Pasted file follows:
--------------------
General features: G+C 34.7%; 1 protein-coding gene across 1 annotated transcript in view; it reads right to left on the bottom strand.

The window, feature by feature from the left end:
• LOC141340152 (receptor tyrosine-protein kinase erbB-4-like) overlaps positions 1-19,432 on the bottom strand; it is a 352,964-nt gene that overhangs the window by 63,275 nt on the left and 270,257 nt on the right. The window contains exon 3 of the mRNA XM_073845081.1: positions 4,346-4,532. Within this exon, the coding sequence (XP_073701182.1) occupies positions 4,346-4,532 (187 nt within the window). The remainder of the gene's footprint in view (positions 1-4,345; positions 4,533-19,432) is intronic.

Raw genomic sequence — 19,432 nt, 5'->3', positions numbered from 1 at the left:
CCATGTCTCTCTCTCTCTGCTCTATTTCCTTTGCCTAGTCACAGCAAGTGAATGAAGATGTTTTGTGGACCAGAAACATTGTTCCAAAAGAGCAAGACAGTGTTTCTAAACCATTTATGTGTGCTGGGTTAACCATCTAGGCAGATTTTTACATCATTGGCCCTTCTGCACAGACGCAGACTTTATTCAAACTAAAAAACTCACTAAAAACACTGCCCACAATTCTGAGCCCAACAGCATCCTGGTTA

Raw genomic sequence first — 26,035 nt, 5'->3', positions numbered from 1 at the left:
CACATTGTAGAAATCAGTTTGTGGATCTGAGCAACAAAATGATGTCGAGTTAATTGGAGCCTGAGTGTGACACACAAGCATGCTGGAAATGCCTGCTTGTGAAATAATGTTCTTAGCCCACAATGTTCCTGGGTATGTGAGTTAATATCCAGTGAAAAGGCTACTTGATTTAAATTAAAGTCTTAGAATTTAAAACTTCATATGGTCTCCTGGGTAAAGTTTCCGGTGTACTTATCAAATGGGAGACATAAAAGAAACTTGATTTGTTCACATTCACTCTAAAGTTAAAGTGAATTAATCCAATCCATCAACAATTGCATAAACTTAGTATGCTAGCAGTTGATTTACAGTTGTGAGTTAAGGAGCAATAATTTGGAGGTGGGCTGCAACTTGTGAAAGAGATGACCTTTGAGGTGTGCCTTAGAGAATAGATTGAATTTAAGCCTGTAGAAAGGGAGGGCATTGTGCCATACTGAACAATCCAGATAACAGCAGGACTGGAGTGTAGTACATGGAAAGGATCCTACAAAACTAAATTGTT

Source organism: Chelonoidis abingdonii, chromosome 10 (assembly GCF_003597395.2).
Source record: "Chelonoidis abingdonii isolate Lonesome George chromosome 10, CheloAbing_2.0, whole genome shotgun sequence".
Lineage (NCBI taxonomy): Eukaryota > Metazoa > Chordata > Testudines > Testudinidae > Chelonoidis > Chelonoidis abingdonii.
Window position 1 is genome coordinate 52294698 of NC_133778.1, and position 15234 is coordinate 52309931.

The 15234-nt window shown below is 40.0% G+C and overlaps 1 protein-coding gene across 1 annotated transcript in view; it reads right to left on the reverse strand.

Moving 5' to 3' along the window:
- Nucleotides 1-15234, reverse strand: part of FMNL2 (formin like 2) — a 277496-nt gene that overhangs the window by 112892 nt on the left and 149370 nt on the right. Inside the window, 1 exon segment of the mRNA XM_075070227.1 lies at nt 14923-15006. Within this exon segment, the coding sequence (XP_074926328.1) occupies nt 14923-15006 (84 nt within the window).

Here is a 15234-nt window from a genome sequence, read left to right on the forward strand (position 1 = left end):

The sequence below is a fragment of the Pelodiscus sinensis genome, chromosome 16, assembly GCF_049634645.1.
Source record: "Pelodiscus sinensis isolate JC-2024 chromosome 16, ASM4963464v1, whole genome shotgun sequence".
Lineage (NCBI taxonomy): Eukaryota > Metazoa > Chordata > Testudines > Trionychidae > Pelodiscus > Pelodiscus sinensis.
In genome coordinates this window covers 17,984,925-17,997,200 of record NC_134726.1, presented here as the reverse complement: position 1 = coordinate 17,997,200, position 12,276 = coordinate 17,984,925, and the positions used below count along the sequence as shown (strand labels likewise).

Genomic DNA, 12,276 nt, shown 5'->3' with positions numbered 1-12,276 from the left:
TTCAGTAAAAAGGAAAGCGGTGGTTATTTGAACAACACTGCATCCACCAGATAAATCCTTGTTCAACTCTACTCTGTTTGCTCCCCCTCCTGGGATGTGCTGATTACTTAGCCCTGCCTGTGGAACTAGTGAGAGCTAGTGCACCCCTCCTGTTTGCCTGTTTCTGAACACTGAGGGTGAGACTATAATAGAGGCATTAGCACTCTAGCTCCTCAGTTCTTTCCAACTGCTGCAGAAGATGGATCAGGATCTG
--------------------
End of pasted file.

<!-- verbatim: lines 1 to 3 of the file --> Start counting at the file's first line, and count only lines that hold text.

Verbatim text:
General features: G+C 34.7%; 1 protein-coding gene across 1 annotated transcript in view; it reads right to left on the bottom strand.

The window, feature by feature from the left end:
• LOC141340152 (receptor tyrosine-protein kinase erbB-4-like) overlaps positions 1-19,432 on the bottom strand; it is a 352,964-nt gene that overhangs the window by 63,275 nt on the left and 270,257 nt on the right. The window contains exon 3 of the mRNA XM_073845081.1: positions 4,346-4,532. Within this exon, the coding sequence (XP_073701182.1) occupies positions 4,346-4,532 (187 nt within the window). The remainder of the gene's footprint in view (positions 1-4,345; positions 4,533-19,432) is intronic.